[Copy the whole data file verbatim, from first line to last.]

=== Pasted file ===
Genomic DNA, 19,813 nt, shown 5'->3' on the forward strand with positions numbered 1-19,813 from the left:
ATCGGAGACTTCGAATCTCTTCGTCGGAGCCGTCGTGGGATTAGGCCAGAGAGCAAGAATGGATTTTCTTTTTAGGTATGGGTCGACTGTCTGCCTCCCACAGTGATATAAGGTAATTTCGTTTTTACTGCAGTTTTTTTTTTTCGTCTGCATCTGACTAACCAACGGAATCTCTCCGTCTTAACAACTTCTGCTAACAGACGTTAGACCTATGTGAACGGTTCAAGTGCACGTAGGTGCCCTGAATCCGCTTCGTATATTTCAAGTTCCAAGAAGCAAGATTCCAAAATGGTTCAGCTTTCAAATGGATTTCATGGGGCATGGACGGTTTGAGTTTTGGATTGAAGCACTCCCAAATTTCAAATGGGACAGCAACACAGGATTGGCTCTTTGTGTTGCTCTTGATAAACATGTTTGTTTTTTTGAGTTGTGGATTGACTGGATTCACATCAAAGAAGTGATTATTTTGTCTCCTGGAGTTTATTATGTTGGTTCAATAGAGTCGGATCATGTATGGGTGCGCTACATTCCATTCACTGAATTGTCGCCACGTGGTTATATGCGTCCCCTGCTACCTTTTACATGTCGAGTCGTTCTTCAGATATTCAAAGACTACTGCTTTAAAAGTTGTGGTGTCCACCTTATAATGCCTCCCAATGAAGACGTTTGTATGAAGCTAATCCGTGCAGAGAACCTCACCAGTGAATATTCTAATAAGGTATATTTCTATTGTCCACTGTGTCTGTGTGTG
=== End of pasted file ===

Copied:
Genomic DNA, 19,813 nt, shown 5'->3' on the forward strand with positions numbered 1-19,813 from the left:
ATCGGAGACTTCGAATCTCTTCGTCGGAGCCGTCGTGGGATTAGGCCAGAGAGCAAGAATGGATTTTCTTTTTAGGTATGGGTCGACTGTCTGCCTCCCACAGTGATATAAGGTAATTTCGTTTTTACTGCAGTTTTTTTTTTTCGTCTGCATCTGACTAACCAACGGAATCTCTCCGTCTTAACAACTTCTGCTAACAGACGTTAGACCTATGTGAACGGTTCAAGTGCACGTAGGTGCCCTGAATCCGCTTCGTATATTTCAAGTTCCAAGAAGCAAGATTCCAAAATGGTTCAGCTTTCAAATGGATTTCATGGGGCATGGACGGTTTGAGTTTTGGATTGAAGCACTCCCAAATTTCAAATGGGACAGCAACACAGGATTGGCTCTTTGTGTTGCTCTTGATAAACATGTTTGTTTTTTTGAGTTGTGGATTGACTGGATTCACATCAAAGAAGTGATTATTTTGTCTCCTGGAGTTTATTATGTTGGTTCAATAGAGTCGGATCATGTATGGGTGCGCTACATTCCATTCACTGAATTGTCGCCACGTGGTTATATGCGTCCCCTGCTACCTTTTACATGTCGAGTCGTTCTTCAGATATTCAAAGACTACTGCTTTAAAAGTTGTGGTGTCCACCTTATAATGCCTCCCAATGAAGACGTTTGTATGAAGCTAATCCGTGCAGAGAACCTCACCAGTGAATATTCTAATAAGGTATATTTCTATTGTCCACTGTGTCTGTGTGTG